In Christ, everything—the law and prophets—were all summed up in the great commandment to love God and to love your neighbor. And even that was summed up in this “Love one another as I have loved you.”
There’s no greater love than to lay down your life for your friends. Jesus said, “I want you to love one another as I loved you.” That means being willing to die. Not just going to the cross, but living the cross life, taking every opportunity we have to put other people first, putting into submission our own personal needs.
Often Bill will be up at the shop making his lunch, and just as he’s ready to sit down to eat, visitors come in, and it becomes their lunch, too. Has anyone out there reading this been a recipient of Bill’s lunch? We know there are many.
Out of scarcity, giving. That’s the cross life.
You can’t legislate a life like that. All of the laws of the Old Testament can be summed up as looking at the situation from your neighbor’s point of view. And better yet, looking at life from God’s point of view. What does God want accomplished here?
God set you free from a self-referential life. None of the religions of the world can set you free from yourself. Only the death of Christ, being crucified with him, raised with him, and set free in the world as people who’ve already died, and now they live no longer for themselves but for Him who died and rose again.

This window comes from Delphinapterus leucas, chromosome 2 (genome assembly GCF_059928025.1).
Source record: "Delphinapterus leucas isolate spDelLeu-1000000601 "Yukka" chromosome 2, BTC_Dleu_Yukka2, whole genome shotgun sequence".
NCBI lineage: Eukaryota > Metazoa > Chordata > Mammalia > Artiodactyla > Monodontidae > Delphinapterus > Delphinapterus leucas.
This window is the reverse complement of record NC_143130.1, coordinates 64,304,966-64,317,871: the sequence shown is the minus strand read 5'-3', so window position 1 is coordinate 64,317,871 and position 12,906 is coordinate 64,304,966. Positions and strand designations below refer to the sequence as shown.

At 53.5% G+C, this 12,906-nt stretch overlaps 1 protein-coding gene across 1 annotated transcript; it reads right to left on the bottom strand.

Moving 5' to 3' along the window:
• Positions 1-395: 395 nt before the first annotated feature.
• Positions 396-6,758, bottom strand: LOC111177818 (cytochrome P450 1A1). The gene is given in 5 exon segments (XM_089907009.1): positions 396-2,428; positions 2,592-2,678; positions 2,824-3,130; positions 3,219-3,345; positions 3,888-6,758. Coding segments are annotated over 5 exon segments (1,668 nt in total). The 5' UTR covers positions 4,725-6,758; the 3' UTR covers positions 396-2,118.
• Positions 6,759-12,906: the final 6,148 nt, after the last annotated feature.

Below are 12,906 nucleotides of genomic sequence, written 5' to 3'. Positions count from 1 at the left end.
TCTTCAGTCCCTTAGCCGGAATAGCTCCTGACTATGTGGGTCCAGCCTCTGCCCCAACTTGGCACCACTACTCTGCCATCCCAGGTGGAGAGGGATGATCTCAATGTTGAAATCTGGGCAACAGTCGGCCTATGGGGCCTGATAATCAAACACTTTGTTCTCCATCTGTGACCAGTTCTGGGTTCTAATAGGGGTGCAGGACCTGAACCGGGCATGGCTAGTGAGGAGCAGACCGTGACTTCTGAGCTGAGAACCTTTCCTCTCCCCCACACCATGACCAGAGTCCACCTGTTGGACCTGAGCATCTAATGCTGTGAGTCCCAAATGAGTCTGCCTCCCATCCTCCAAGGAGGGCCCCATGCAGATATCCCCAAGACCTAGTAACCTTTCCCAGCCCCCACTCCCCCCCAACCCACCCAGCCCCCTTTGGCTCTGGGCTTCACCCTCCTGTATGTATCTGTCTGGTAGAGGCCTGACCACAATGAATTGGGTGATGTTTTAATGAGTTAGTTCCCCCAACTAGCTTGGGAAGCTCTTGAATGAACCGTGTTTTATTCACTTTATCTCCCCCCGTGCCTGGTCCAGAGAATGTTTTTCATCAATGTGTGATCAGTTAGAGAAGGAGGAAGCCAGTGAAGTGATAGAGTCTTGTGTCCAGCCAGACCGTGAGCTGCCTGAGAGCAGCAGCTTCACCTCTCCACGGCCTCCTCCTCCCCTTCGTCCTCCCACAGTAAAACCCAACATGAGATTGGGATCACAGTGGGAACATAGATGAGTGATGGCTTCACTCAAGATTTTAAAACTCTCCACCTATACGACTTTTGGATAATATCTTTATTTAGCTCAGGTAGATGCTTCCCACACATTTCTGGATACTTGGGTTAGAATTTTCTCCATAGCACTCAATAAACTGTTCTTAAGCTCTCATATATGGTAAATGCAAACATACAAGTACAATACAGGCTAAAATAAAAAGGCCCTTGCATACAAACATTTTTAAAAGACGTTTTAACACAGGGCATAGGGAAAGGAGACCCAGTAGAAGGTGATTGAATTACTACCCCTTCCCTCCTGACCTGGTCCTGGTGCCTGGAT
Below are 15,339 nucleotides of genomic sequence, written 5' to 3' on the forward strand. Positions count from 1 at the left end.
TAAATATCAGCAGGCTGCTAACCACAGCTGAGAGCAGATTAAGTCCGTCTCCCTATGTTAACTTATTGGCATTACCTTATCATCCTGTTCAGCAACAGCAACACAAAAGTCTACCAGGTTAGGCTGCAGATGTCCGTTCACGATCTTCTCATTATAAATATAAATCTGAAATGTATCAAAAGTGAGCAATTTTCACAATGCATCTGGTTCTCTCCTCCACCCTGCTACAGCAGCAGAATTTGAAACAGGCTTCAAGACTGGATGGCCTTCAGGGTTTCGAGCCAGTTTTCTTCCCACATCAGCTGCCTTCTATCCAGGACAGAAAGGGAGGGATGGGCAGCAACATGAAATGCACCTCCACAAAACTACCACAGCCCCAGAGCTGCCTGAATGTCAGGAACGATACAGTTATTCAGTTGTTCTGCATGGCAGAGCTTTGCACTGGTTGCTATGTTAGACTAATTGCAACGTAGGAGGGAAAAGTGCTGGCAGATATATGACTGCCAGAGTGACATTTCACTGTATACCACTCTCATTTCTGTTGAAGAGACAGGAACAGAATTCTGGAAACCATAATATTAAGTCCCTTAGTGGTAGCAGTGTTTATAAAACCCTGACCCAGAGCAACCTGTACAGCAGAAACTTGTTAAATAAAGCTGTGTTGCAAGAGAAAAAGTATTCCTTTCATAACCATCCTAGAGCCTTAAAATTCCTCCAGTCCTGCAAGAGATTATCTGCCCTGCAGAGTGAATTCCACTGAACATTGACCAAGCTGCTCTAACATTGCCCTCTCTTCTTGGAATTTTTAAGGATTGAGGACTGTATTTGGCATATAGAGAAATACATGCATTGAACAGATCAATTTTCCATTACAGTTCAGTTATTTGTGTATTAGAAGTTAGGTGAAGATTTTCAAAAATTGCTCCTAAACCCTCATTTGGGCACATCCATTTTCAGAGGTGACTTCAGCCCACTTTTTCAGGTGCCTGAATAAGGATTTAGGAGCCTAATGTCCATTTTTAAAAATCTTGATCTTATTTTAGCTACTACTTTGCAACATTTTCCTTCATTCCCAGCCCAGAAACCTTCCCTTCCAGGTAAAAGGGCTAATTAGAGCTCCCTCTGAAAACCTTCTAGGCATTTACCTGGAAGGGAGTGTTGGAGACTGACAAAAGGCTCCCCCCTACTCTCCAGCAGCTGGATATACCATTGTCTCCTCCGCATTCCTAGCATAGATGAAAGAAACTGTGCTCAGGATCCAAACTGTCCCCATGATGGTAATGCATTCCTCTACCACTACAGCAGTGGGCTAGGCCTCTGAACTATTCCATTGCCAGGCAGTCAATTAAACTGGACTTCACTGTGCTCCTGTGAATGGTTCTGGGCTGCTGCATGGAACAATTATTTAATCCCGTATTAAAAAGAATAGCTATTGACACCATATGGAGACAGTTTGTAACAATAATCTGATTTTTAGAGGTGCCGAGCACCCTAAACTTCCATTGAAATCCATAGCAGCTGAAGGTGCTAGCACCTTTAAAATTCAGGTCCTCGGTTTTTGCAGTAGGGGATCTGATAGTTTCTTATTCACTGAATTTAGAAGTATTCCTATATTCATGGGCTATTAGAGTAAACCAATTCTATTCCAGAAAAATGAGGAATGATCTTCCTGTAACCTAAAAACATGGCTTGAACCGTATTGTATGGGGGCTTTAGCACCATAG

So all things are lawful in love. You can give it all in love. Nothing’s too much. You can go the extra mile. You can share your jacket and your shirt, too.
Against love there is no law. That’s what Paul said. So every loving act of kindness is the new law which is the law of freedom and joy and peace. There’s nothing greater than to be loving, because then you’re sons and daughters of love and truly God’s family in action.
If you don’t have God in your relationships, or in your ministry feeding the homeless, you have to scrap it—or find the love. Because without love, all you are is a bowl of soup. Where’s the love?
All things are lawful in love.
But here's the rub. A scrubbing bath to a kid who’s been playing in the mud is necessary; it’s loving—but it might hurt. God never said the cleansing process isn’t going to hurt. So, from the point of view of love, all the disciplines come in. And they come in rightly ordered. Rightly set.
As we write this, two red birds are playing on the Macadamia nut tree outside our window. They remind us of the song, Holy Now.
This morning, outside I stood
And saw a little red-winged bird
Shining like a burning bush
Singing like a scripture verse
It made me want to bow my head
I remember when church let out
How things have changed since then
Everything is holy now
It used to be a world half-there
Heaven’s second rate hand-me-down
But I walk it with a reverent air
Cause everything is holy now
—Peter Mayer, Holy Now